Friday’s Forgotten Book: Redemption by Jill McGown

Jill McGown (1947-2007) is most remembered for her tightly plotted and nuanced books about Chief Inspector Lloyd, whose first name is a running gag throughout the series, and Detective Sergeant Judy Hill, co-workers and lovers in East Anglia. In addition to the complexities of their relationship, McGown invariably delivers a layered mystery full of misdirection, credible characters, and realistic motives. Redemption is the second in the series of 13 books about the pair. It was published by Macmillan in London in 1988. St. Martin’s Press published it in the United States under the name Murder at the Old Vicarage in 1989.

Christmas Eve starts normally enough in the village where George Wheeler is vicar. Snow is falling, complicating residents’ efforts to run errands for Christmas and Boxing Day. His wife Marian is preparing for the series of services that will begin that afternoon while he is supposed to be finishing his sermons. Their daughter Joanna, home after a stay in hospital, is part of the shopping crowd. By the end of the day, when everyone’s thoughts should be turned toward Christmas carols and gifts, Joanna’s estranged husband lies in one of the upstairs bedrooms in the vicarage, bludgeoned to death by a poker, and the entire family is under suspicion.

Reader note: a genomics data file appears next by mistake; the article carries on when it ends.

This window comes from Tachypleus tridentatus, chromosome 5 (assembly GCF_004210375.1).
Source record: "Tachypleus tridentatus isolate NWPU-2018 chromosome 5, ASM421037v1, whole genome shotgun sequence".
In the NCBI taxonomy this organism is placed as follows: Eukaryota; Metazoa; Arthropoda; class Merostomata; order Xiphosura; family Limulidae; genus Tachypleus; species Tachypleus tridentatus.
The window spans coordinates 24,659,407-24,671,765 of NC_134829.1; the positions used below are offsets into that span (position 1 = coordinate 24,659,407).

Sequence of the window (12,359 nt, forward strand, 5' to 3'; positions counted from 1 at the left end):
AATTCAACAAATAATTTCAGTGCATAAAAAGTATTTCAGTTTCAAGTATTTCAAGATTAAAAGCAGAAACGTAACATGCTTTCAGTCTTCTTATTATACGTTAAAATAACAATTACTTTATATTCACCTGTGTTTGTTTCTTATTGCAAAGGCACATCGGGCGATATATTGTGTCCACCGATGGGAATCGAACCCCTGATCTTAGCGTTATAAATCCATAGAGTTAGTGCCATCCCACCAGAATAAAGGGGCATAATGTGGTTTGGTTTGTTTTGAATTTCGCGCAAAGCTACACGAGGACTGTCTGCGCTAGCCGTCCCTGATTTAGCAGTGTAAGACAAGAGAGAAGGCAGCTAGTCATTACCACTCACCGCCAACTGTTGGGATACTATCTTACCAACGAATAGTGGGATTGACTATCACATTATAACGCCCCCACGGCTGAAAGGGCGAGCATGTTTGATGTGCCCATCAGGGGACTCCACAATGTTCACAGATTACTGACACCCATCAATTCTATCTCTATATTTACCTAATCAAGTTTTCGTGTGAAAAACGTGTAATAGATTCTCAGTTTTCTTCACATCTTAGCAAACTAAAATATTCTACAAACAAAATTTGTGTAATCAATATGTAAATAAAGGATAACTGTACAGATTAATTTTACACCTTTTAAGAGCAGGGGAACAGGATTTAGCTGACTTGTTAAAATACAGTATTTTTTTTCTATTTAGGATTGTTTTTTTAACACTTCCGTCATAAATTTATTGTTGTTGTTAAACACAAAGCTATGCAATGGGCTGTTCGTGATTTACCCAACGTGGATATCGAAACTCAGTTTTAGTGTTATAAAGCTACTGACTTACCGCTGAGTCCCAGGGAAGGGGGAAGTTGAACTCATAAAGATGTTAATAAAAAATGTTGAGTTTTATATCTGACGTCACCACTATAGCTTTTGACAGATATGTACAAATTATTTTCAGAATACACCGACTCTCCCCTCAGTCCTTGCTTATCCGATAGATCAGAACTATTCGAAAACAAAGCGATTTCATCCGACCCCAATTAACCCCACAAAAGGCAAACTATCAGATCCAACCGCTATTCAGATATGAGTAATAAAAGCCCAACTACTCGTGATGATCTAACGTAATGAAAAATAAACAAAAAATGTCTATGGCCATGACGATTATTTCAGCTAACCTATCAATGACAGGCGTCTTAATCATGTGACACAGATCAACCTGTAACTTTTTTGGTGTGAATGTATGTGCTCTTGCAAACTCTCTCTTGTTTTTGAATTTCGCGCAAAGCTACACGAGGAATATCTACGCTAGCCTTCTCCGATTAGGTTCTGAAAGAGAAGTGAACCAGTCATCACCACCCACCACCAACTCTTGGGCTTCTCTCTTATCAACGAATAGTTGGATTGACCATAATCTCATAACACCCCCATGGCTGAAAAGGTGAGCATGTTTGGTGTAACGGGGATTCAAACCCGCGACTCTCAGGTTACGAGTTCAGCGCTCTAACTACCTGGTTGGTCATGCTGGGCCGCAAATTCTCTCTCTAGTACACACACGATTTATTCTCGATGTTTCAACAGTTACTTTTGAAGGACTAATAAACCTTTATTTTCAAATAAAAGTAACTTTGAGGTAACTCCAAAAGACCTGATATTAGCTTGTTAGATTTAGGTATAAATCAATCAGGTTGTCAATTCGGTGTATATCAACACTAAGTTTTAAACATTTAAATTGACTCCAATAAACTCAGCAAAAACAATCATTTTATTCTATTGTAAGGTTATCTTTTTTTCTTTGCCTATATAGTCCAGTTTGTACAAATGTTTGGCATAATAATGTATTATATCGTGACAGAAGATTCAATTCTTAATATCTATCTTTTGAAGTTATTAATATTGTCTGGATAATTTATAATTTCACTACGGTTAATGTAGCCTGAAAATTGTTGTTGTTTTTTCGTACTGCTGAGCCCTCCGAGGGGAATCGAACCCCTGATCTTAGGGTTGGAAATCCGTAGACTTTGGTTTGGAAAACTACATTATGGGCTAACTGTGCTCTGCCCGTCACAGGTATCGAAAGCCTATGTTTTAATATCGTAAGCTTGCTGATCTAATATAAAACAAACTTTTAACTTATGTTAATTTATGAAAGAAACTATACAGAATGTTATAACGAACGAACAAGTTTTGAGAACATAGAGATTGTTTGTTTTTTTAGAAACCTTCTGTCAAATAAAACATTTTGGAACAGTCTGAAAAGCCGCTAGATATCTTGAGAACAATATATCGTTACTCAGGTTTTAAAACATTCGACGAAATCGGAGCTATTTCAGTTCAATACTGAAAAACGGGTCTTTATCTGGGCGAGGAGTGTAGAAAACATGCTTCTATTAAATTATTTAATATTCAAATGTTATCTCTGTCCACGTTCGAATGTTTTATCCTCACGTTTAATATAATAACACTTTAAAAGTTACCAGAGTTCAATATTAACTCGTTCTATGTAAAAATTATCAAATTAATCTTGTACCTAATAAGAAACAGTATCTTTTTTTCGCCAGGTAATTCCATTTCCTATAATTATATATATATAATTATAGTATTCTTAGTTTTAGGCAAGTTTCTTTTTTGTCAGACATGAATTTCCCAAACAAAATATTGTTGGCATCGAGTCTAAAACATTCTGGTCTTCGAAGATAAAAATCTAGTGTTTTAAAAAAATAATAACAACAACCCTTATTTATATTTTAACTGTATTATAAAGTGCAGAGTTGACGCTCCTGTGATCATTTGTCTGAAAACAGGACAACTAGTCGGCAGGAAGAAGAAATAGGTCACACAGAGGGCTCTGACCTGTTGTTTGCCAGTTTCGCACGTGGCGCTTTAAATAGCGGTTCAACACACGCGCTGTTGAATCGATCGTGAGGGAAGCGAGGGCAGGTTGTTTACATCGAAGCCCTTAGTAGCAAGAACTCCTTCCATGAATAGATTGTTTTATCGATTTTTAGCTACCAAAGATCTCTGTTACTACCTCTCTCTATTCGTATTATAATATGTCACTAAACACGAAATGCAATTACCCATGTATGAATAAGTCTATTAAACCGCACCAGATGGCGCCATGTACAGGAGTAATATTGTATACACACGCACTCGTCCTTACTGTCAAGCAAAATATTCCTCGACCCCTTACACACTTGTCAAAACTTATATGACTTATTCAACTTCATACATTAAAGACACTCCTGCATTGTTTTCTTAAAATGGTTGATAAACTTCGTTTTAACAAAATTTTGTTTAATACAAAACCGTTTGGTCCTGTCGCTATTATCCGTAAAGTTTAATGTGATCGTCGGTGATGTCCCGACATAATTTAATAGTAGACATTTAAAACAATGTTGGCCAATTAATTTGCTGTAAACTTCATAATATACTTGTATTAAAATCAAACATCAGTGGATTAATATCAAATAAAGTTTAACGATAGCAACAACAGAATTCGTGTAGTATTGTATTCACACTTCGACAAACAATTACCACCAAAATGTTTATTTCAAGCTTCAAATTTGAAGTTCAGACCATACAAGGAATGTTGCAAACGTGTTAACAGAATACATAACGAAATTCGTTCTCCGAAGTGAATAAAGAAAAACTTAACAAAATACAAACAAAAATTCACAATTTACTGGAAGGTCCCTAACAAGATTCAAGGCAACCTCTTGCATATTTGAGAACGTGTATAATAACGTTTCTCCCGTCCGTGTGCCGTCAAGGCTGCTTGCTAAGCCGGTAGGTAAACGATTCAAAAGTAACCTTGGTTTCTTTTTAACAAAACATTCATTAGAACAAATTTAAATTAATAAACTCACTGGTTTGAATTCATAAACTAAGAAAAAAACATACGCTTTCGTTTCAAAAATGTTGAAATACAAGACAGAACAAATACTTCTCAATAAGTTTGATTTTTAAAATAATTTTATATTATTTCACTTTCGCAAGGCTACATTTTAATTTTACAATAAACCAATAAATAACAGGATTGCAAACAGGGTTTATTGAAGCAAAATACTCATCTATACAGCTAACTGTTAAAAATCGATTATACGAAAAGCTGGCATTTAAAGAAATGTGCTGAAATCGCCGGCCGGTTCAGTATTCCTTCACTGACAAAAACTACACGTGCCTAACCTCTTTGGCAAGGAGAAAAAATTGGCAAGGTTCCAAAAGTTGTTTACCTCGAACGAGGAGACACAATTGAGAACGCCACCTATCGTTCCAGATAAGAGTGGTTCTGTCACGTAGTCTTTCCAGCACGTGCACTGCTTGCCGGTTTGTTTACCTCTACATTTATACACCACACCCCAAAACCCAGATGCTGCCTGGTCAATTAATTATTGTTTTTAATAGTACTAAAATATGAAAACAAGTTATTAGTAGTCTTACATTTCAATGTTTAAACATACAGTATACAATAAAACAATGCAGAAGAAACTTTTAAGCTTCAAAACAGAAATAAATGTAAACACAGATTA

Judy Hill is relieved to be called away from home to the murder site. She has nothing in common with her husband’s visiting parents, and her mother-in-law is hinting a little too broadly about grandchildren. Lloyd is wanting more of her time than she feels she can give without jeopardizing her marriage, and their relationship seems to be at a crossroads.

She and Lloyd view the Wheelers’ insistence on a wandering tramp with skepticism. Once they learn that Joanna was in hospital because of a beating administered by the victim, they are sure they have the answers in front of them. It’s just a question of which Wheeler got tired of the husband/son-in-law first. Unfortunately, all three of them have alibis.

The story flips back and forth between the domestic crisis in the Wheeler household and the crisis in the Lloyd/Hill relationship. Both get sorted, more or less, by the end. An homage to Agatha Christie and the first appearance of Miss Marple, this story is one of the best in a very good series.

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